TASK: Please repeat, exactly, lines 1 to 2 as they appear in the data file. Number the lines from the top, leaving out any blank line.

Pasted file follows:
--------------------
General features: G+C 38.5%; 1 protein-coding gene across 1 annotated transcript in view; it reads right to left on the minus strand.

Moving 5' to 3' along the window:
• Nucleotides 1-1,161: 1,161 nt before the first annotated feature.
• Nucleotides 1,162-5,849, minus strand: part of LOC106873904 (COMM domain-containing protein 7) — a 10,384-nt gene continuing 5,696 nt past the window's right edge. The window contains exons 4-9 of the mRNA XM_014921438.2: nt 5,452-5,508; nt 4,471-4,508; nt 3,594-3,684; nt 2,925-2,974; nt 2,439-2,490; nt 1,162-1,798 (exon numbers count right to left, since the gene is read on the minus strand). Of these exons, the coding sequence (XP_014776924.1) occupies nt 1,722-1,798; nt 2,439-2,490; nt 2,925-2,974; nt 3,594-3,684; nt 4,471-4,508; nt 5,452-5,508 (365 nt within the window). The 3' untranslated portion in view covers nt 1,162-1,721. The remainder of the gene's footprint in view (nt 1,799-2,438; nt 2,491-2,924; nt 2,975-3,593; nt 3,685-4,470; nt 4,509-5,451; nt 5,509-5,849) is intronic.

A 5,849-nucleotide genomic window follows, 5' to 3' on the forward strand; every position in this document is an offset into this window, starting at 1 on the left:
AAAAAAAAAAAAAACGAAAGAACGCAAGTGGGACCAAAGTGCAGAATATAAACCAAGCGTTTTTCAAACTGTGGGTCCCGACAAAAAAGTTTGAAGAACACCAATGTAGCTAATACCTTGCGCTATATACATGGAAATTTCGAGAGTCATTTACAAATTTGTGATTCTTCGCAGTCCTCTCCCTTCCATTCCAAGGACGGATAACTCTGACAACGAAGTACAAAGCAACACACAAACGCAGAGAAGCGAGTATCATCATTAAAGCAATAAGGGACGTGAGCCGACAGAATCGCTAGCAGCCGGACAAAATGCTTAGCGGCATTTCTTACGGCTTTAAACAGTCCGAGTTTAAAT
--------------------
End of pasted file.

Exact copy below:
General features: G+C 38.5%; 1 protein-coding gene across 1 annotated transcript in view; it reads right to left on the minus strand.

Moving 5' to 3' along the window: